By Marc Heller, E&E News reporter
Originally Published: Friday, January 26, 2018, E&E Newswire
The old-growth timber industry’s fight for survival in Alaska may be complicating congressional efforts to reach a long-term solution to costly wildfires.
Senate aides and lobbyists told E&E News that Sen. Lisa Murkowski’s focus on protecting southeast Alaska’s shrinking old-growth timber business is one potential wrinkle as lawmakers balance environmental and forest industry interests in search of a compromise, possibly in a spending bill covering the rest of this fiscal year.
As the Republican chairwoman of the Energy and Natural Resources Committee, and often a swing vote on issues in the Senate, Alaska’s senior senator is a key player in the wildfire and forest management debate. She told E&E News on Wednesday she’s still working toward including a wildfire measure in a broader bill but didn’t elaborate.
A wildfire deal could offer Murkowski a way to slow the Forest Service’s transition to second-growth timber in the Tongass National Forest — a shift she doubts is economically viable within the 16-year window the agency envisions — and to increase access to parts of the nearly 17-million-acre forest for logging.
She has called for blocking the transition pending a survey of younger-growth trees and for sparing the Tongass from the federal “roadless rule” that limits timber-related road construction in national forests.
Murkowski, also chairwoman of the Appropriations subcommittee with jurisdiction over Interior and environment agencies, already added a similar provision to a spending bill released last year. The Tongass language may or may not make the final version, likely to be wrapped into an omnibus package covering most federal agencies.
“We must have a comprehensive solution that addresses both wildfire budgeting and forest management,” Nicole Daigle, a spokeswoman for the ENR Committee, said in a statement.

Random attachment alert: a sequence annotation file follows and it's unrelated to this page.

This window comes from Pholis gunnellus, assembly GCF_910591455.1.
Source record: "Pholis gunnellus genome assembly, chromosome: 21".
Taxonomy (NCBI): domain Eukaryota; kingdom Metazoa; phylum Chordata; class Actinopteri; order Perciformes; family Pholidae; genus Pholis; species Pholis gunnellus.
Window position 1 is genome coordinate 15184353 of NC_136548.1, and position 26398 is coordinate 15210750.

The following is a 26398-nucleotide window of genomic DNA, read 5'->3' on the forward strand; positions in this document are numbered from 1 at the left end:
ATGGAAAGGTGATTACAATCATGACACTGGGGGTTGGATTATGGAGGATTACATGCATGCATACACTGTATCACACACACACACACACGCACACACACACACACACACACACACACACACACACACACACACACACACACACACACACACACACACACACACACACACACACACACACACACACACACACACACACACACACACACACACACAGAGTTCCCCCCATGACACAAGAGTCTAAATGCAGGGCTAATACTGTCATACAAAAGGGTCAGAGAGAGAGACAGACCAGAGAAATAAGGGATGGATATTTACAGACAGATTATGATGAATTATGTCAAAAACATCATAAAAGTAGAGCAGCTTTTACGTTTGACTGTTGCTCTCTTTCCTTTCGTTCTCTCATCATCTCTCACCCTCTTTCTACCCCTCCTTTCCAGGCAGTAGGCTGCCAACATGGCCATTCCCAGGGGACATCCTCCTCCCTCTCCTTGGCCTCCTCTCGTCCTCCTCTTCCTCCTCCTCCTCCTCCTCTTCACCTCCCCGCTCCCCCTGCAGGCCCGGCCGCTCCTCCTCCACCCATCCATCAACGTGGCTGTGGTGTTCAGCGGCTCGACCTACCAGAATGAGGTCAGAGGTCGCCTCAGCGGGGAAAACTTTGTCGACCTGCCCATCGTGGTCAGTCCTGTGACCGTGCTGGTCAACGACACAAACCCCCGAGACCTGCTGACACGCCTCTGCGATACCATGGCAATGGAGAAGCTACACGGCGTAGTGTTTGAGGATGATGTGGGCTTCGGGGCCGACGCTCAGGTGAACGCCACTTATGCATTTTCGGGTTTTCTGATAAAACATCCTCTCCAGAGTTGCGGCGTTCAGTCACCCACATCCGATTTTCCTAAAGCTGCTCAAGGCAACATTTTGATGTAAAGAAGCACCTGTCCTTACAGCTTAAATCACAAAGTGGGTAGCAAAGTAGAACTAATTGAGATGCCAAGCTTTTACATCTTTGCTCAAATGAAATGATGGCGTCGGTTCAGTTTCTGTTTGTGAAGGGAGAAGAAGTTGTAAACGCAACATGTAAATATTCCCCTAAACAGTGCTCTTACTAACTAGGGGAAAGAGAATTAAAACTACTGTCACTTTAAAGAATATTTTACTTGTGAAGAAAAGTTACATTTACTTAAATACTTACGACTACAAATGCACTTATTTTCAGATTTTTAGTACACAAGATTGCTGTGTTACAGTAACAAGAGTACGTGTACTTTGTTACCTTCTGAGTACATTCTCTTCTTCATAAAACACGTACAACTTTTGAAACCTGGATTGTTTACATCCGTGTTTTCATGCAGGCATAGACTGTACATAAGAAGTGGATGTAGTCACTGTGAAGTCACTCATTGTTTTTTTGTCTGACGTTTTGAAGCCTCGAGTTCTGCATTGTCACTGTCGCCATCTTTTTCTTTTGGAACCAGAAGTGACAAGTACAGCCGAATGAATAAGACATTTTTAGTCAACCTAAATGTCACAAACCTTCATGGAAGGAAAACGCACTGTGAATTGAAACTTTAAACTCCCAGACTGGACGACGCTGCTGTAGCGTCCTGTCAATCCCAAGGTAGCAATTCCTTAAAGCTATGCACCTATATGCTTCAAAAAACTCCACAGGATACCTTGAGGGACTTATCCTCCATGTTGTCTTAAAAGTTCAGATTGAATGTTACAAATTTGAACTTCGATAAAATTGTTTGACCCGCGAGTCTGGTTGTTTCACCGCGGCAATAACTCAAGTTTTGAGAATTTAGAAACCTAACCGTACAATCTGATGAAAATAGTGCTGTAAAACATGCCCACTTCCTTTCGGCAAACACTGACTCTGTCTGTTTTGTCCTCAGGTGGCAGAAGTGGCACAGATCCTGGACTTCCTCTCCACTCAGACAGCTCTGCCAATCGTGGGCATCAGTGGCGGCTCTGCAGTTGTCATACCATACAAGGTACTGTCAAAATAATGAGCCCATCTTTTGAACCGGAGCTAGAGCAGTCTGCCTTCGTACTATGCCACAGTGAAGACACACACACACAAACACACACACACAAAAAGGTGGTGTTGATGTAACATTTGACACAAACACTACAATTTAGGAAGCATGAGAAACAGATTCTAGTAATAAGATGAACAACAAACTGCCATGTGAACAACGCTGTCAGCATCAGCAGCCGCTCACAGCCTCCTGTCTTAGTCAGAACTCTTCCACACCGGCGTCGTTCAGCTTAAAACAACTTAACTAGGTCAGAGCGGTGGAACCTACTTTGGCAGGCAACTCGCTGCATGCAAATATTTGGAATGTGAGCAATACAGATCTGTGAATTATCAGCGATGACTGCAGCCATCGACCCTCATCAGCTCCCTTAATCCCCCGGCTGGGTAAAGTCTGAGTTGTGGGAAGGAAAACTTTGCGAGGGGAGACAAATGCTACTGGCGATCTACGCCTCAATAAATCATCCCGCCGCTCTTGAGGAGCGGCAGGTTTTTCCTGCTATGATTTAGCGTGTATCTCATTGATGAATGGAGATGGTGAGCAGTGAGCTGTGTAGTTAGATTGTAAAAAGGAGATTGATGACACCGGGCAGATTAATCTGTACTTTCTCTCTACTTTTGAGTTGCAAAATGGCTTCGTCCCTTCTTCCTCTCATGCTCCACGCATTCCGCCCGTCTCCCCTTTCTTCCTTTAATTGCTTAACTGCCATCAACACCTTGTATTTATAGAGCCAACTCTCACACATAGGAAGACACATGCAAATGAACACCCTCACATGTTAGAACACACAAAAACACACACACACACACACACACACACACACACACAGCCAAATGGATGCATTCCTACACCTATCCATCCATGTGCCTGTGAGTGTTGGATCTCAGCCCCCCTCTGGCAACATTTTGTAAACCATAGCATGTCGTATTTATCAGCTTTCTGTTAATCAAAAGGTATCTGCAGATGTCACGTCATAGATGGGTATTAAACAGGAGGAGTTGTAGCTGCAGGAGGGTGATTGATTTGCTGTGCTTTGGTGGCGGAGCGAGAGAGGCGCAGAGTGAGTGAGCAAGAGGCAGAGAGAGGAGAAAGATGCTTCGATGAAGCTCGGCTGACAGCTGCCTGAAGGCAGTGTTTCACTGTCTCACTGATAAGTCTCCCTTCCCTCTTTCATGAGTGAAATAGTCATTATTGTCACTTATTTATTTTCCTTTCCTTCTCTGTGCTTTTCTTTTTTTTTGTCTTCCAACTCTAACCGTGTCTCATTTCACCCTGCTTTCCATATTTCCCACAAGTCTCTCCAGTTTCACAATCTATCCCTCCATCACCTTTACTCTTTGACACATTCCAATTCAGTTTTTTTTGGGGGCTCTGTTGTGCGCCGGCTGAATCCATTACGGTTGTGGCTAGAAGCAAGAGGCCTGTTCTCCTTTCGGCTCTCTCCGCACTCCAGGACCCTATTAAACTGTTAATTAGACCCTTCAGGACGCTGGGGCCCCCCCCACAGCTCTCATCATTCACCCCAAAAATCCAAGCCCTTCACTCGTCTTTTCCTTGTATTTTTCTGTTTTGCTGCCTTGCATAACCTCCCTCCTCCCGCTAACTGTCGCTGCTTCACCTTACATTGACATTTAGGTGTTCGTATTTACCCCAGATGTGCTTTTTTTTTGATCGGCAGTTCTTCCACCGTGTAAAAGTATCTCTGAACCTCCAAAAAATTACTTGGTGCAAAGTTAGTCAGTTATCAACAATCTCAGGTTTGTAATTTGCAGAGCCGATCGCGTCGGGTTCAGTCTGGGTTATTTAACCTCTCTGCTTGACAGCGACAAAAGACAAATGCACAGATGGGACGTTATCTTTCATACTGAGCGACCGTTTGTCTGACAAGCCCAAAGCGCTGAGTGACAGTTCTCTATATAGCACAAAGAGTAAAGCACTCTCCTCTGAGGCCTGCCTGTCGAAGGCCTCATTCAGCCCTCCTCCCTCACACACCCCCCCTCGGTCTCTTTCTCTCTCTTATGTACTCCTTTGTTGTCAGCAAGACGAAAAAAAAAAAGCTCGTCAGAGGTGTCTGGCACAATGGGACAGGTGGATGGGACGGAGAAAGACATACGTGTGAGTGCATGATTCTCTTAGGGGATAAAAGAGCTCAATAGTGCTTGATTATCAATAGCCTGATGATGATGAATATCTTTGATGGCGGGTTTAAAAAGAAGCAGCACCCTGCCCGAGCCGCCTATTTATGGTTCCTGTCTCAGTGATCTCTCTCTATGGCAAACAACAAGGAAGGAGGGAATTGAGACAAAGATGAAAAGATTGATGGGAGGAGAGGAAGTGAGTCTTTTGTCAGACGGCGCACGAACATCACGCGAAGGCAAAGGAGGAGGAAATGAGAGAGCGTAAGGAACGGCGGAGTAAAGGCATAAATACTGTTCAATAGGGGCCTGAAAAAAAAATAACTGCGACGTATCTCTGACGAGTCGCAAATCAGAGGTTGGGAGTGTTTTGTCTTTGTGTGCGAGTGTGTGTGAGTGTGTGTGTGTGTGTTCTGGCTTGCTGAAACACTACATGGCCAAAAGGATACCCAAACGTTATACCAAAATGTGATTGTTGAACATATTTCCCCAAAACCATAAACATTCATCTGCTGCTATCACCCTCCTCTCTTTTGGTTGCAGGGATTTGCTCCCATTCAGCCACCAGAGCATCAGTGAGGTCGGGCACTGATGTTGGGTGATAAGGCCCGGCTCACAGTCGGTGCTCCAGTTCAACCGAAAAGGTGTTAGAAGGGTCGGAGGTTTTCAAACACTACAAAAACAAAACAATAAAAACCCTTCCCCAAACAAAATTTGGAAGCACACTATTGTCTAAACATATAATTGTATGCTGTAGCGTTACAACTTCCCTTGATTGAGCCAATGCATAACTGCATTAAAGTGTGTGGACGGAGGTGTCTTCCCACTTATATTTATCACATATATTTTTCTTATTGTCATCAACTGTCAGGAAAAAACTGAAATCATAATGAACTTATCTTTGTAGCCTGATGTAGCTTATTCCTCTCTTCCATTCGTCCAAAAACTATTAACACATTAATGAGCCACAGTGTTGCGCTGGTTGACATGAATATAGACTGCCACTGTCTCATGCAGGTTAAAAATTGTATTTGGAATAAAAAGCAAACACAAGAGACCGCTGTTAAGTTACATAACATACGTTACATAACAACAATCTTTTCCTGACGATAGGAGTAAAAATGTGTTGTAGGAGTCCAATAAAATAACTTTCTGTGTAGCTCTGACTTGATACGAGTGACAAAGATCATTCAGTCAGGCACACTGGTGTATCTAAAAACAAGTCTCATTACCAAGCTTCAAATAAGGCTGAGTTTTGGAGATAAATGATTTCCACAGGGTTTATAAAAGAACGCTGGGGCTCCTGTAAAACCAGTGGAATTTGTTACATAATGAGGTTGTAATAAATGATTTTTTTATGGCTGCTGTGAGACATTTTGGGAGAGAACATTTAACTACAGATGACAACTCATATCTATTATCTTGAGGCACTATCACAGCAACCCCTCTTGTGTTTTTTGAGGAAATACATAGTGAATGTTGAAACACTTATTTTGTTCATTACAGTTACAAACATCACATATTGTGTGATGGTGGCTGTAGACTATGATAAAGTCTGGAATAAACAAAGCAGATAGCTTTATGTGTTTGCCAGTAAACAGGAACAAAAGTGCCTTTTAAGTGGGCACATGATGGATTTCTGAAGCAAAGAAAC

“The management problem will not be adequately resolved without attention to our nation’s largest national forest, the Tongass, in Southeast Alaska,” she said. “We are working toward such a solution with our colleagues in the Senate and the House.”
Including the Tongass provision could inflame partisan divisions over forest policy. Sen. Ron Wyden (D-Ore.), whose latest wildfire measure, S. 1842, doesn’t include Tongass language, declined Wednesday to comment on that aspect of negotiations. He has supported delaying the old-growth transition in the past as part of a broader forest bill (E&E Daily, May 26, 2016).
For Wyden and many other lawmakers, the top priority is ending the Forest Service’s practice of moving money out of nonfire-related accounts to cover rising wildfire costs.
Senate Minority Leader Chuck Schumer (D-N.Y.) has joined that cause, saying the so-called fire borrowing takes money away from the fight against the emerald ash borer, which threatens to wipe out ash trees in New York (E&E News PM, Aug. 15, 2016).
Schumer’s office didn’t immediately return a message seeking comment; a spokesman for Senate Majority Leader Mitch McConnell (R-Ky.) said yesterday he didn’t have anything to announce yet on an appropriations package.
Wildfire suppression takes up more than half the Forest Service’s budget, up from 16 percent in 1995. Wyden’s legislation would base annual wildfire funding on a frozen 10-year average of those costs — preventing its climb — while establishing a disaster fund for costs beyond that amount.
“Obviously, we’re very involved with the parties, working very closely with Leader Schumer, and he has felt strongly about these issues,” Wyden told E&E News.
Old-growth skeptics said they hope Senate leaders steer away from a Tongass fight, figuring it’s not worth trying to put in the bill.
“I think it’s a pretty big lift,” said Niel Lawrence, Alaska director and senior attorney for land and wildlife at the Natural Resources Defense Council.
The argument over the Tongass and old-growth timber has been brewing for years, with the Forest Service aiming for a 16-year transition through a land-use plan amendment approved during the Obama administration.